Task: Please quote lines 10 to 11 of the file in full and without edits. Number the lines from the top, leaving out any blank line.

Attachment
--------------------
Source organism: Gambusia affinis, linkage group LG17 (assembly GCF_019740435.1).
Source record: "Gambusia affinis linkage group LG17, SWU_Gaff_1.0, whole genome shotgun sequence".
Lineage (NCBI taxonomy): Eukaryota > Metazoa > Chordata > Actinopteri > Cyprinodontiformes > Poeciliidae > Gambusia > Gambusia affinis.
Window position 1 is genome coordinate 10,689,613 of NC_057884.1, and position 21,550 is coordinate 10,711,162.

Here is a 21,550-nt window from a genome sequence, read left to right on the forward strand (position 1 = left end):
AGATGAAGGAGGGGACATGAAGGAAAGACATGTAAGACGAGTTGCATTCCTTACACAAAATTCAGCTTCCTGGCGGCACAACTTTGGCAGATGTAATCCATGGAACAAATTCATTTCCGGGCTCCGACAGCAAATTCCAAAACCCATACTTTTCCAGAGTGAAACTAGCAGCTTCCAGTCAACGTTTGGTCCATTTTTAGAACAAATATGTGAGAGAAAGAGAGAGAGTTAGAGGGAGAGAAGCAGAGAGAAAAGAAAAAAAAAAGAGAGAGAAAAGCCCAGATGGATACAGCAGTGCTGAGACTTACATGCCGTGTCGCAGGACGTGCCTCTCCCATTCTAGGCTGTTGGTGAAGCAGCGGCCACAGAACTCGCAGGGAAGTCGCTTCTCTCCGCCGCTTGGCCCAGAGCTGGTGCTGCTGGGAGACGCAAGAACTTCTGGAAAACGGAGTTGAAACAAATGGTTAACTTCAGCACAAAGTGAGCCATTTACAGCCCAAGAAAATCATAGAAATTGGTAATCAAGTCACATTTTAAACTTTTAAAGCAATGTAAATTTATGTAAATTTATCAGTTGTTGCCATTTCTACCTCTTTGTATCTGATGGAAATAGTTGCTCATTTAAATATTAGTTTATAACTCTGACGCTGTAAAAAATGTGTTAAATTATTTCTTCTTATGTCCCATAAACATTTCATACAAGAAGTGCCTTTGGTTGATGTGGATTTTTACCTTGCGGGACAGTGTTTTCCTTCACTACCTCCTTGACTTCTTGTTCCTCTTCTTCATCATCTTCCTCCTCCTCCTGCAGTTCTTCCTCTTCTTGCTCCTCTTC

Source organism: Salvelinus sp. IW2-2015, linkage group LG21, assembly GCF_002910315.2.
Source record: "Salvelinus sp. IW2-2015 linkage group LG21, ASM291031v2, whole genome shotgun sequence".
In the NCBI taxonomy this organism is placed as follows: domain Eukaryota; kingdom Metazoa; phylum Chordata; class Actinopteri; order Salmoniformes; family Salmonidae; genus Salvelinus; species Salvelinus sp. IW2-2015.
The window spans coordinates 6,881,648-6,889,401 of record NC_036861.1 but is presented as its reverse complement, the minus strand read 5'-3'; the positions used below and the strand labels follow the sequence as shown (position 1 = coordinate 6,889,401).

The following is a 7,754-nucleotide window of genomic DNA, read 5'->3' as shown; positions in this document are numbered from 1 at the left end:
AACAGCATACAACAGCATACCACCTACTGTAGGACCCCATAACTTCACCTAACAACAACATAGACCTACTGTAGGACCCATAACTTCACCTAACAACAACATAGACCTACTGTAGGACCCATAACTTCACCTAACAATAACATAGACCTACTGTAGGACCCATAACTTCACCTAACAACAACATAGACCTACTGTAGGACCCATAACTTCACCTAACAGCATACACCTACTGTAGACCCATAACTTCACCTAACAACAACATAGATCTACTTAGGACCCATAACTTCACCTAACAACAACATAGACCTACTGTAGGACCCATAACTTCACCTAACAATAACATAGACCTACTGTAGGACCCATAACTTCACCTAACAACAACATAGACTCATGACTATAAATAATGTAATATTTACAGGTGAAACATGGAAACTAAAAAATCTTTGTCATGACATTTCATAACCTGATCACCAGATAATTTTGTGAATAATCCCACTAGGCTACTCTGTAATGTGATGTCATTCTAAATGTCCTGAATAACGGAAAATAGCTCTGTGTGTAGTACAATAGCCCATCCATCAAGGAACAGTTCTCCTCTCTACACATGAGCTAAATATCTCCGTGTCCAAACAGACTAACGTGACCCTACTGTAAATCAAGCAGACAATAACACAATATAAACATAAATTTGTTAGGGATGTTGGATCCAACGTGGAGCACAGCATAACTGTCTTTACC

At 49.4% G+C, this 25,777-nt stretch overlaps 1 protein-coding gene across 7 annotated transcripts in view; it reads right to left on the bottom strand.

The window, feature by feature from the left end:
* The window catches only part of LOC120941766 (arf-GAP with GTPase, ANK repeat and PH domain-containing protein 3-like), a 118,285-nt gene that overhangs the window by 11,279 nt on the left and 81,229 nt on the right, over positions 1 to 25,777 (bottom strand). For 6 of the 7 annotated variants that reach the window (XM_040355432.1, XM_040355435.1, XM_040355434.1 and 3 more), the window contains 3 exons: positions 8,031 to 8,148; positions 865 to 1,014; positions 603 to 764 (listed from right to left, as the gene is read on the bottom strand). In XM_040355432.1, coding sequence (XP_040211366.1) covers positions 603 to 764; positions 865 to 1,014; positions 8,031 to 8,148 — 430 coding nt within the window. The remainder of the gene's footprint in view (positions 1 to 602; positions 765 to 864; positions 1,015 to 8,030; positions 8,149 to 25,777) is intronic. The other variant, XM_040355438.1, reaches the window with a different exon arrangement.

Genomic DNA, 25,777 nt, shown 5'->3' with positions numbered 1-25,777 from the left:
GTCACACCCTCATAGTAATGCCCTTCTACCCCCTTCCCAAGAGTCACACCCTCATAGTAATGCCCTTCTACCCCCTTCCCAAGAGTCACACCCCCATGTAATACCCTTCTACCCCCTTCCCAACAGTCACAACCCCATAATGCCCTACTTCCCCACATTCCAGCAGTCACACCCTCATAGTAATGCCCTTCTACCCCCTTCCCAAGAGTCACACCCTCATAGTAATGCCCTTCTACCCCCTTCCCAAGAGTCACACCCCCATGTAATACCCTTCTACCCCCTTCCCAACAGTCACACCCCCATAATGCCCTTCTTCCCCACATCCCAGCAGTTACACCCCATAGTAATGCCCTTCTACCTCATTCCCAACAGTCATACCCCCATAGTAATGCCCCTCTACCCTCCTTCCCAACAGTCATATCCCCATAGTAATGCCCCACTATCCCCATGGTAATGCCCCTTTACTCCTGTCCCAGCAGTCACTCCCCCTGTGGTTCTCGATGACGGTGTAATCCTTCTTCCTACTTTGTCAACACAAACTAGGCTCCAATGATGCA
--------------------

The window spans coordinates 6,881,648-6,889,401 of record NC_036861.1 but is presented as its reverse complement, the minus strand read 5'-3'; the positions used below and the strand labels follow the sequence as shown (position 1 = coordinate 6,889,401).

The following is a 7,754-nucleotide window of genomic DNA, read 5'->3' as shown; positions in this document are numbered from 1 at the left end: